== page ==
1. Automobile Costs
Either actual expenses or the mileage rate deduction is available. For most realtors the mileage rate deduction gives you the greater tax benefit. For 2020, the mileage rate is 57.5¢/ mile.
2. Education Costs
The costs for continuing education once you receive your real estate license are 100% deductible. The costs for education prior to becoming licensed are not deductible.
3. Meals & Entertainment
Ordinary meals and entertainment expenses sustained in the course of business are tax deductible subject to a 50% reduction. It is important to document who you dined with and the business purpose on all receipts.
4. Equipment Purchases
The costs of business assets (computers, printers, office furniture, etc.) which are expected to be used for more than one year are depreciated over the life of the assets. Section 179 of the Internal Revenue Code allows these assets to be deducted in the year of purchase if the total amount purchased in the year is under $250,000.
5. Contract Workers/Outside Services
If you pay $600 or more to an individual for business related services (i.e. a closing coordinator, buyer’s agent, seller’s agent,) you are required to send that person a Form 1099. This form must be furnished to the individual by January 31st each year.
6. Health Insurance
100% of any health insurance premiums paid if you are self-employed is deductible. You can also deduct premiums paid to cover your spouse and dependents, unless your spouse’s employer provides coverage.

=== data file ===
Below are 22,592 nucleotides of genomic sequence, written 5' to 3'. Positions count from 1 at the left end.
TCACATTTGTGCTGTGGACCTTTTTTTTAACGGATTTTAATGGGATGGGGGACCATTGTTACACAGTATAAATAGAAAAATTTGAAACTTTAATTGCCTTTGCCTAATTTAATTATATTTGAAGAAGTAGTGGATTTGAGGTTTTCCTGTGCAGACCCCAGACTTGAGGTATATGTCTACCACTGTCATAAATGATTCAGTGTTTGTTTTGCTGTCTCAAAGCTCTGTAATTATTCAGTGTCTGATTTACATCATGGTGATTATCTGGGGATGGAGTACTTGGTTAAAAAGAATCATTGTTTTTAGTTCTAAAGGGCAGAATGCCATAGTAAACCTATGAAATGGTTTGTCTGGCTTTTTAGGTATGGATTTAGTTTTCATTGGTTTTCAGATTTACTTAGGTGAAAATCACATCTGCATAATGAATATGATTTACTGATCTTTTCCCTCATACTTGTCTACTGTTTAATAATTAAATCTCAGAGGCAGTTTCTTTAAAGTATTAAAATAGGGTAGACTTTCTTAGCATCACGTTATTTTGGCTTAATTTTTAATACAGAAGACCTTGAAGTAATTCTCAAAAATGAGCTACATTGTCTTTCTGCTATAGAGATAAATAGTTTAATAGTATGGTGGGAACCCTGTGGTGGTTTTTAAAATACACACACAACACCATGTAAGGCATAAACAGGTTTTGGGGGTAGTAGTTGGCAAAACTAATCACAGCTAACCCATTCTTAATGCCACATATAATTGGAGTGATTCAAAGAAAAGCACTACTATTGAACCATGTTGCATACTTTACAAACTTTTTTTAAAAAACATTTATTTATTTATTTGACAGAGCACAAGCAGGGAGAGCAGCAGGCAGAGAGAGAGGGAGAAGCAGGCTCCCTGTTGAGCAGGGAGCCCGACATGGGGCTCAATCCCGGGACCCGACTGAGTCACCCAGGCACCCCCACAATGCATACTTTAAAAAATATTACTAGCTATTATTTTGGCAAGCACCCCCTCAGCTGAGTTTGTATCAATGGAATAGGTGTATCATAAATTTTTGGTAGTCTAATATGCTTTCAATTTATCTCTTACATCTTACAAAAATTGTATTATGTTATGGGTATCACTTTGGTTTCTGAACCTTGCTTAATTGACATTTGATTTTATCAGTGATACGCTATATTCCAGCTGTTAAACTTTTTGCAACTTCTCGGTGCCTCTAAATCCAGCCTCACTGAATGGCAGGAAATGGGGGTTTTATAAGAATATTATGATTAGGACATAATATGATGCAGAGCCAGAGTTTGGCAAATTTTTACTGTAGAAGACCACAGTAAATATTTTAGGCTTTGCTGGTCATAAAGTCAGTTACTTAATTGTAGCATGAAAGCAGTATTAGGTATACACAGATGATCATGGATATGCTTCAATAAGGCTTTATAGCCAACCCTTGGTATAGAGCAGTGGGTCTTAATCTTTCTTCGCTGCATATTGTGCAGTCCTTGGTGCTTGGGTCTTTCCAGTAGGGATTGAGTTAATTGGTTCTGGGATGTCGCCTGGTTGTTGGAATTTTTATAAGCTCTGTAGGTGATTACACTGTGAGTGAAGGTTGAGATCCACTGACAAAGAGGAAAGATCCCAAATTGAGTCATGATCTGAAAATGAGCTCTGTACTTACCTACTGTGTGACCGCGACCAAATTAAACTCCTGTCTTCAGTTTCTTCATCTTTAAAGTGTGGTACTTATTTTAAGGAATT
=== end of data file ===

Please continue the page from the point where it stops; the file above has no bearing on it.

7. Other Deductions
Most other expenses related to your business are deductible if ordinary and necessary. These deductions include ABOR, TREC, MLS, signage, flyers, business cards, advertising, lockboxes, office supplies, postage, etc.
8. Legal and Professional
Costs paid to attorneys, certified public accountants, and business coaches related to your real estate business are deductible expenses.
Costs for business lines into your office are 100% deductible. Cell phone costs are deductible for the business use portion of your calls. If you home office the cost of the first phone line into your home is never deductible. The costs, for any long distance calls on this first phone line, are deductible if business related.
10. Home Office Deduction
If you office out of your home exclusively, you are able to deduct a portion of the following expenses: mortgage interest, property taxes, property insurance, utilities, HOA dues, repairs and maintenance. This deduction is based upon the square footage of the area used for business vs. the total square footage of the home.
Accounting information provided by Keith P. Youngren, CPAcpataxrelief@yahoo.com | (512)343-2488